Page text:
The week's good news: September 30, 2021
It wasn't all bad!
Oldest active park ranger in the U.S. celebrates 100th birthday
Betty Soskin has done it all — she's been a songwriter, businesswoman, civil rights activist, author, and musician, and now, she's the oldest park ranger in the U.S. On Sept. 22, Soskin celebrated her 100th birthday, and received quite the gift: a middle school in El Sobrante, California, was renamed in her honor. "Having a school named for me is more than I ever thought of because it means that a number of children will go into the world knowing who I was and what I was doing here," Soskin told ABC7. For the last 15 years, Soskin has been a ranger at the Rosie the Riveter WWII Home Front National Historical Park in Richmond, California. During World War II, Soskin was a file clerk for a segregated union, and she shares with visitors what it was like for Black women during that era. "What gets remembered is determined by who's in the room doing the remembering," she said.
Olympian becomes 1st woman to finish swim to Block Island
Swimmer Elizabeth Beisel honored her father by making a dream they shared come true. Beisel, a three-time Olympian, made history on Saturday when she became the first woman to swim from mainland Rhode Island to Block Island. The 29-year-old completed the 10.4-mile swim in 5 hours and 19 minutes, telling People the feat left her feeling "humbled and honored." This wasn't just a historic accomplishment — it was also a fundraiser for Swim Across America, a nonprofit that raises money and awareness for cancer research. Beisel came up with the idea for a charity swim after her dad, Ted, was diagnosed with pancreatic cancer in December. A Rhode Island native, Beisel had always wanted to tackle the swim to Block Island, and knowing she was going to try it "helped sustain" her dad before he died in July. She set a fundraising target of $5,000, but Beisel's Block Cancer swim brought in more than $135,000, which will be donated to hospitals in Rhode Island.
California high schoolers rescue 4,000 endangered salmon
The students at Casa Grande High School in Petaluma, California, have stepped up to save endangered coho salmon. The school has a large hatchery on campus, where students typically raise steelhead trout. Because of California's drought, the water became too warm for 4,000 endangered coho salmon at a Lake Sonoma hatchery, and they were moved to Casa Grande, where the tanks can be kept at an optimal temperature for the fish. Before students can be in the hatchery, they must take a conservation and biology class and pass two safety tests. It's a full-time job taking care of the fish, with students coming in on the weekends to feed them. This is the first time Casa Grande has had the chance to rescue an endangered species, and the students are up for the challenge. "We have this opportunity to save coho salmon, to see that we can do it, if people put their minds to it," Kate Carlson, 17, told the San Francisco Chronicle.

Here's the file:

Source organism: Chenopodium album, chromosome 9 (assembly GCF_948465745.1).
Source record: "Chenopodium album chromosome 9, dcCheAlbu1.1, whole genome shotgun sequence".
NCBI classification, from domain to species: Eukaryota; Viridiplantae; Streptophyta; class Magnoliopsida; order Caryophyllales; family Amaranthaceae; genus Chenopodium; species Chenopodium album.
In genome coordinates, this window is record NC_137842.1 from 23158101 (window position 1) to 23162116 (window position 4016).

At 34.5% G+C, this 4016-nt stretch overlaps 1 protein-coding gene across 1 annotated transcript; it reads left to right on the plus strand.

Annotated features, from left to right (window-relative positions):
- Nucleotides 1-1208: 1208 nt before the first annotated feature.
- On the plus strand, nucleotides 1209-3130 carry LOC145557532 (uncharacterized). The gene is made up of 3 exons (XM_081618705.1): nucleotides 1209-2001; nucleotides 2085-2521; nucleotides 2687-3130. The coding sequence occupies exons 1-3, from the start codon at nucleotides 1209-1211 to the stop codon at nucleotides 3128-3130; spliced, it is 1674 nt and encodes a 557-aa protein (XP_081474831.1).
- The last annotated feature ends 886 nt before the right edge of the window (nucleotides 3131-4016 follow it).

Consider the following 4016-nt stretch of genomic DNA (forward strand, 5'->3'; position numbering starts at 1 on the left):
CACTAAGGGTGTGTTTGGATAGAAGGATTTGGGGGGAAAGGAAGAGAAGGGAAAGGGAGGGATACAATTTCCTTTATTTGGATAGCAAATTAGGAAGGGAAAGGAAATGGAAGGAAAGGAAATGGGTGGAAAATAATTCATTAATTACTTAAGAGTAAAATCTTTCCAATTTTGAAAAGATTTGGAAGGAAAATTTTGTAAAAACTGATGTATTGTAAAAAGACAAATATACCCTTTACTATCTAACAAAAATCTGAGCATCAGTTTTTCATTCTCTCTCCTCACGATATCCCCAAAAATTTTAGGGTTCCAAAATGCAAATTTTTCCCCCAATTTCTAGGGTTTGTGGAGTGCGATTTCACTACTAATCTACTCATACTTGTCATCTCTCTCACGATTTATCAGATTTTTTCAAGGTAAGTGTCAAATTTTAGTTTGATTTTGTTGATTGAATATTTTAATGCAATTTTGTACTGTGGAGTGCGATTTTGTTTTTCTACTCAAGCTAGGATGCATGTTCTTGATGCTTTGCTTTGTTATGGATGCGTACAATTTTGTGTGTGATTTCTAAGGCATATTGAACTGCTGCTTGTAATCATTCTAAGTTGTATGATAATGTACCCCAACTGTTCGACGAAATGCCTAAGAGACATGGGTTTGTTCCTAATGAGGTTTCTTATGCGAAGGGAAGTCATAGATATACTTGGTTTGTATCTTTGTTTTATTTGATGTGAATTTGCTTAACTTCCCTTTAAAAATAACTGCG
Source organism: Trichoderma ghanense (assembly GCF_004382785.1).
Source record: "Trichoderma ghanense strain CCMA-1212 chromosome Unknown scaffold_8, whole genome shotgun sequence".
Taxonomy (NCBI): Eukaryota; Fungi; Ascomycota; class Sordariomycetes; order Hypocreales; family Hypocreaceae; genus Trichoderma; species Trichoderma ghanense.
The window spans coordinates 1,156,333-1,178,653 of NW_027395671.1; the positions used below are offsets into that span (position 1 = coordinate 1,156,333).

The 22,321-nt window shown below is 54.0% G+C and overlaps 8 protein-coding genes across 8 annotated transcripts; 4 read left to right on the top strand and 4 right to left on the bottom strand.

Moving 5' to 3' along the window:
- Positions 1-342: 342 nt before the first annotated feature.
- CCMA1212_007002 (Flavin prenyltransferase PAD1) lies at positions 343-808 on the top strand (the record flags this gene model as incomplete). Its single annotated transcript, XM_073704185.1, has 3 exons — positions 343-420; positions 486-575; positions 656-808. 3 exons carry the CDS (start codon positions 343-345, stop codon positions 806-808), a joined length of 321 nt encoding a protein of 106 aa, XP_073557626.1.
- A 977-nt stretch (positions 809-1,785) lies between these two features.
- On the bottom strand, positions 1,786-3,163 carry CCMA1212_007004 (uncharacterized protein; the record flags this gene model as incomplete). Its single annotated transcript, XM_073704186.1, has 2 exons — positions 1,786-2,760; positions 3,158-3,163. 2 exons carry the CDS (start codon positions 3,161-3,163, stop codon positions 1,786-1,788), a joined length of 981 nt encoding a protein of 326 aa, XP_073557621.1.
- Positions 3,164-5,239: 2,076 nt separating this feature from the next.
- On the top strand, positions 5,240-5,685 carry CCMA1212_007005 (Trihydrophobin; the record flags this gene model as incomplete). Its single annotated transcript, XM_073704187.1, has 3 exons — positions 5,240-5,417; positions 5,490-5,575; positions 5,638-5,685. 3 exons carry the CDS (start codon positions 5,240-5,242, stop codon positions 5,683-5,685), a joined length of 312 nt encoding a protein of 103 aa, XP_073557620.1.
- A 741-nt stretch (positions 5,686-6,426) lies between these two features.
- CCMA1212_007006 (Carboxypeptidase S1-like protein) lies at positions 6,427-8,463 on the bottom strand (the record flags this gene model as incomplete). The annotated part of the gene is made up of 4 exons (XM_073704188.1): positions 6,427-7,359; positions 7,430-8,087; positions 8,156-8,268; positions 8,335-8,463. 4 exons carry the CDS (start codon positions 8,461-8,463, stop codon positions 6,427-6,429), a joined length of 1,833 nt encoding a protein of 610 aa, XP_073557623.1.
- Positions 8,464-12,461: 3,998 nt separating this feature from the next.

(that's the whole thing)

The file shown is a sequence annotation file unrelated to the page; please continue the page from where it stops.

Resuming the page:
Determined to play football after losing his sight, this teen is now a starting quarterback
Jasen Bracy has always enjoyed playing different sports, but football is his passion — and he won't let anything get in the way of his dream of becoming an NFL star. Bracy, 15, was diagnosed with retinal cancer as a toddler, and by his seventh birthday had lost his sight. Bracy told his parents he was determined to play football, and started calling different teams in the Modesto, California, area. He finally got through to Coach David Nichols with the Modesto Raiders, who told CBS News, "The way he was on the phone, I just said, 'Come on, we'll figure it out.'" Bracy memorizes every play and where each player is supposed to be on the field, and after proving himself in practice and during games, he was made starting quarterback. "It's all memory," Bracy said. "It's all about having trust in the player, the receiver, and the team. I have to trust them 100 percent."
Scientists make 'bombshell' discovery in the 'peopling' of America
"Astonishingly old" human footprints preserved in the ground across New Mexico's White Sands National Park have been determined to date back about 23,000 years to the Ice Age, a finding which, if certified, "would rejuvenate the scientific debate about how humans first spread across the Americas," The New York Times reports. For years, many archaeologists have maintained that humans "spread across North and South America only at the end of the last Ice Age," writes the Times. Starting in the 1970s, some researchers went back even further for humanity's presence in North America — some 26,000 years. But of the fossils and ancient finds they pointed to to support such a hypothesis, none are "unequivocal," archaeologist Ben Potter said; layers of sediment, perhaps, may have made a find appear older than it really is. The footprints are far more definitive pieces of evidence that suggest humans journeyed across the Americas when they were covered by massive glaciers. "This is a bombshell," archaeologist Ruth Gruhn said of the study.